LDS theory of the "great apostasy"

I was talking to an LDS friend yesterday about how one of the reasons I left the church (LDS) was because Joseph Smiths claim that God told him not to join any church because they had all fallen into the Great Apostasy contradicted the Bible passage where Jesus states to Peter that the gates of hell will not prevail against His Church.

She quoted 2 Thessalonians 2:3 where the Bible talks about the day not coming until the rebellion occurs or in her reading of the passage - the apostasy that JS talks about.

Am I right in thinking that the difference here is that 2 Thessalonians 2:3 is talking about people and not the Church itself? We are living in an increasing secular world which would fit with Thessalonians without contradicting Jesus’ statement?

Would appreciate any help! Thanks

2 Thes 2:3-4 says “the lawless one is revealed, the one doomed to perdition, who opposes and exalts himself above every so-called god and object of worship, so as to seat himself in the temple of God, claiming that he is a god” (NAB). The question is, does that refer to events that have already occurred, or will occur in the future? Haydock’s Commentary states:

By all these words is described to us the great antichrist, about the end of the world, according to the unexceptionable authority and consent of the ancient fathers… It may suffice to observe here that antichrist, the man of sin, the son of perdition, the wicked one, according to all the ancients, is to be one particular man, not so many different men. That he is to come a little while before the day of judgment. That he will make himself be adored, and pretend to be God

So, if the answer is “in the future”, then surely the apostasy mentioned in 2 Thes 2:3 is in the future too? Haydock suggest that the “apostasy” of which the passage speaks, is the apostasy of the antichrist himself (i.e. that the antichrist will be an apostate.) Also, while I’ve quoted a Catholic commentary here saying that this passage refers to the antichrist, all the Protestant commentaries I’ve looked at say the same thing. I’m not suggesting anyone should dwell excessively on these matters (people who spend too much time thinking or talking about the antichrist tend to go off in cultish directions), but the most sensible reading of this passage contradicts your LDS friend’s position that the apostasy of 2 Thes 2:3 has already happened.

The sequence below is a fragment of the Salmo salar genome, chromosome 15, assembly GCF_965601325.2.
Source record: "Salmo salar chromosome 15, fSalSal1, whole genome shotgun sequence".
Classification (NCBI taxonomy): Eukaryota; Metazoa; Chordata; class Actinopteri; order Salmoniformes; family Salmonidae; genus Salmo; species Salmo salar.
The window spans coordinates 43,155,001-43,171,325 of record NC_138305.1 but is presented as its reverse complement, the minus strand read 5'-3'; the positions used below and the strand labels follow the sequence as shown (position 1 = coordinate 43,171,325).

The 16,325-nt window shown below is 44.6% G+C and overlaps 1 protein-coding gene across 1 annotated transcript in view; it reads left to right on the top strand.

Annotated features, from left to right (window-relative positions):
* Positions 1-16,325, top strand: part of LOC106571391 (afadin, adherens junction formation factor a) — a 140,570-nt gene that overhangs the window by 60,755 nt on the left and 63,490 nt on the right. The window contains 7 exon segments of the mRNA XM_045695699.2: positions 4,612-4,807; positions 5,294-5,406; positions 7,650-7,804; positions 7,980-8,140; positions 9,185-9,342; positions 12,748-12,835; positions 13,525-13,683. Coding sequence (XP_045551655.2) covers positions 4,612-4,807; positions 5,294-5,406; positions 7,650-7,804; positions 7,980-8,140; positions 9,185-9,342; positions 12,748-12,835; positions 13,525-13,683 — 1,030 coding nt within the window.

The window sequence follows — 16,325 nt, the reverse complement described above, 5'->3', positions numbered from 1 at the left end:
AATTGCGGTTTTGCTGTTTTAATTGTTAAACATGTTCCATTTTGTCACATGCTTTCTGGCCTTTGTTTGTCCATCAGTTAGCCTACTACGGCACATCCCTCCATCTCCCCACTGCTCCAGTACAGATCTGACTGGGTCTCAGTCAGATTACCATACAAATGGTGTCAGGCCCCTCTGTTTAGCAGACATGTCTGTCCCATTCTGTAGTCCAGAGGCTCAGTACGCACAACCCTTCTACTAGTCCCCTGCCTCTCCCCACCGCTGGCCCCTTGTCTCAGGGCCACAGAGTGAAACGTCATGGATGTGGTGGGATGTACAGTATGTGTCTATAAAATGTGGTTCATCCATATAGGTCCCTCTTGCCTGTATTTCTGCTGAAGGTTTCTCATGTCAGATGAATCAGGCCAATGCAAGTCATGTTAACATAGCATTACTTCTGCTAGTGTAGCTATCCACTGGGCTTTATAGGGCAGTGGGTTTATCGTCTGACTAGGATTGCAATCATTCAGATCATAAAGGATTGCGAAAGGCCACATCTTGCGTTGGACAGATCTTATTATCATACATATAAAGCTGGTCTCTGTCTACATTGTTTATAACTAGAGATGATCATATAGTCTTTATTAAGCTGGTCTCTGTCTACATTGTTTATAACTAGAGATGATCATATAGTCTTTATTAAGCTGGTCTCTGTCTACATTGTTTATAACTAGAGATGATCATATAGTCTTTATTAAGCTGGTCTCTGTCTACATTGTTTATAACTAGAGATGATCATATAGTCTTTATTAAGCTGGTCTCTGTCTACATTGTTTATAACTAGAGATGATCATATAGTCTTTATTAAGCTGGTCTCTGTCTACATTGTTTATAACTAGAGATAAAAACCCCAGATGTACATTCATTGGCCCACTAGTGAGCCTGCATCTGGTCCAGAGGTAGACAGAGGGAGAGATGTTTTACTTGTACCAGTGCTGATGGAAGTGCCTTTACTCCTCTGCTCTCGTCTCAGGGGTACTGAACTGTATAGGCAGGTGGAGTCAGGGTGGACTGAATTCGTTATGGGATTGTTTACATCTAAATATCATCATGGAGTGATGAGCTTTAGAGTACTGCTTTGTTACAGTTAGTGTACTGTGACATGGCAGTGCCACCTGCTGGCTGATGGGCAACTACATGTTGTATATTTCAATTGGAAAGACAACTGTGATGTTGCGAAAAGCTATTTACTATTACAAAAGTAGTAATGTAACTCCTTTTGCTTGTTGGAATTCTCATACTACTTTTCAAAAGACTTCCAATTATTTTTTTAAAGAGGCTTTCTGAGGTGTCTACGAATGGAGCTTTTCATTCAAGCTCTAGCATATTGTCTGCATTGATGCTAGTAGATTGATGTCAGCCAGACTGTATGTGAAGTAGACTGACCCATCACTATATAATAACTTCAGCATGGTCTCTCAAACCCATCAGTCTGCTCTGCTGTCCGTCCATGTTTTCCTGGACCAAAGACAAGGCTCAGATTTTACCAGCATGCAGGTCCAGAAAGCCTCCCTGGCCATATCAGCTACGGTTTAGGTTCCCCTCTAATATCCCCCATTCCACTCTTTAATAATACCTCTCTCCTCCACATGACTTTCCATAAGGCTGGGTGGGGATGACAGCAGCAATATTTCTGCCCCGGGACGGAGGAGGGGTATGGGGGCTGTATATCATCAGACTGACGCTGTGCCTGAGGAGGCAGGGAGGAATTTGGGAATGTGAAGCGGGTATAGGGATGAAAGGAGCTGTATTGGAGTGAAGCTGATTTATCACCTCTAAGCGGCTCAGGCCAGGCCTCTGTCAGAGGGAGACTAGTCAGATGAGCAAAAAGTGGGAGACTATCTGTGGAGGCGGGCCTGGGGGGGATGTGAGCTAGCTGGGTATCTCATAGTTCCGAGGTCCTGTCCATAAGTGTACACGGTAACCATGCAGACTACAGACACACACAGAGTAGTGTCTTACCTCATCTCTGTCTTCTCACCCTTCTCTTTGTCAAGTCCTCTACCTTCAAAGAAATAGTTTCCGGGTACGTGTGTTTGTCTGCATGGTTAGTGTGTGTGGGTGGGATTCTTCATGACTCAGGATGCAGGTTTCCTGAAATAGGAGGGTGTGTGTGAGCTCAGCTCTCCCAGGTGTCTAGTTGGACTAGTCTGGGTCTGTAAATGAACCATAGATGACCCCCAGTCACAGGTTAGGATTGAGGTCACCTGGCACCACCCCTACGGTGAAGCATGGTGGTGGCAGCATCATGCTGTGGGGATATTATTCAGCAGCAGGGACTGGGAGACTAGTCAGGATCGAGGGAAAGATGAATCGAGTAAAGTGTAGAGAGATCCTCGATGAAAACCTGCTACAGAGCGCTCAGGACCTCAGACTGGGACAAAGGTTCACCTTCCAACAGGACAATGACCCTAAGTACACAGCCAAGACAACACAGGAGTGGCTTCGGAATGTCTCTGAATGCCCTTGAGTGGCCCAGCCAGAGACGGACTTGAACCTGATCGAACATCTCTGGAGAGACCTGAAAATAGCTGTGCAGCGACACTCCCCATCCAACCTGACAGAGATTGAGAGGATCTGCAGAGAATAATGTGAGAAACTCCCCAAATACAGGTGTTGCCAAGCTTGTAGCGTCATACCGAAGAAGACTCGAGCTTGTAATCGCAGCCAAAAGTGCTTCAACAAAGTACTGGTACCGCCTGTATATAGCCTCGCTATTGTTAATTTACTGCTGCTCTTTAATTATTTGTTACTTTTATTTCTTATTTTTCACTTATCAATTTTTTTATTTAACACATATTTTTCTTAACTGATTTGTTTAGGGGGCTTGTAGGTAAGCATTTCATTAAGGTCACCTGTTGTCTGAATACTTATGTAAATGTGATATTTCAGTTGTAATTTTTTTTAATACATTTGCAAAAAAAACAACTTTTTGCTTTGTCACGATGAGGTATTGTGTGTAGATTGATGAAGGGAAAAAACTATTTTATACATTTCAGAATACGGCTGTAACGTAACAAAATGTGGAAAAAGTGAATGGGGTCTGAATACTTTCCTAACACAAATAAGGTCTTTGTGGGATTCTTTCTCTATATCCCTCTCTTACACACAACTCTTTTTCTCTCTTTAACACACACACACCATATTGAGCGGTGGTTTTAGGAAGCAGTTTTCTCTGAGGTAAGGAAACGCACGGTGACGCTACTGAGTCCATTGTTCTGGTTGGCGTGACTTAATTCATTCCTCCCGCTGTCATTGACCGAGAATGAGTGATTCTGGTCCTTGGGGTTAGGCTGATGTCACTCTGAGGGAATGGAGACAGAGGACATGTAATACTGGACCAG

The LDS doctrine of “Great Apostasy” is just taking Protestantism to its logical conclusion. Protestants believe that the Church at some undefined point went off in the wrong direction. LDS take this Protestant belief, and wind back the clock, siting this alleged apostasy earlier, even just slightly after the completion of the New Testament.


First, the context of 2 Thessalonians 2:3 indicates that the Antichrist will cause the apostasy: “the lawless one…[will bring] all wicked deception for those who are to perish, because they refused to love the truth and so be saved. Therefore God sends upon them a strong delusion, to make them believe what is false, so that all may be condemned who did not believe the truth but had pleasure in unrighteousness.” (2 Thess. 2:9-12)

Based on all of this, I think it is quite obvious that we don’t have to worry about the Great Apostasy until “the lawless one is revealed.”

Therefore, if LDS believe the Great Apostasy has already happened, I think they ought to point out who the Antichrist was and explain why Jesus didn’t return at that time. Because, at least to me, that’s what 2 Thess. 2 indicates will happen when the Antichrist and the Great Apostasy happen.

Thank you both :slight_smile:

They cannot even name when this great apostasy happened…some think when the last apostle died.

And they contradict themselves…the Quorum can pick successors but the apostles chosen by Christ who witnessed Him were unable to choose successors. They continue to use the same words we use but with different meanings…this I heard a while back as I don’t participate much any more in Mormon threads but hear there is a movement within Mormonism to become part of standardized Christianity.

They are finally coming straight with their own people that their founder Joseph Smith was a polygamist. And they have changed their doctrines over 3,000 times…not a belief system with much constancy of belief…but again…they are changing.

So God the Father withdraws the priesthood and his blessings from the church for 1500 years (around about) and then restores it through Joseph Smith.

So Jesus sets up His church, but it fails and falls shortly after His death, but the church as Joseph Smith restores will last through the Millennium? Does not sound quite right.

God takes His authority from the earth for what reason? Anger because His Son was killed - though that was prophesized in the OT, so He knew it was coming. Was that God’s punishment to the people who lived during those dark years up to the First Vision of Joseph Smith in 1820?

Reason does not support the Mormon claim.

And then Joseph Smith sees the Father and the Son, and does not tremble, but sits back and listens to them. Not sure that I see that pattern in Scripture.

There are so many arguments against the Great Apostasy.


There are a few others that also believe in the Great Apostasy…like Christ failed to establish His Church, and none can either really define when it happened.

It seems it is not so much about when it occurred but rather the complete rejection of His Church.

Actually the “great apostasy” is not at all Mormon at all. That was a theology common with several sects at the time <19th century>.

It seems to be held by several sects.
Accapella “church of Christ”. SDAs, JWs…

The cs of c and the Mormons shared one theologian. He started out campbellite and ended up Mormon.

They share some trait both baptize adult belivers for forgiveness of sin. Both "observe the Lord’s supper every Sunday and no other day.

And both do not ordain no clergy.

The c of C is nearest to orthodox Christianity.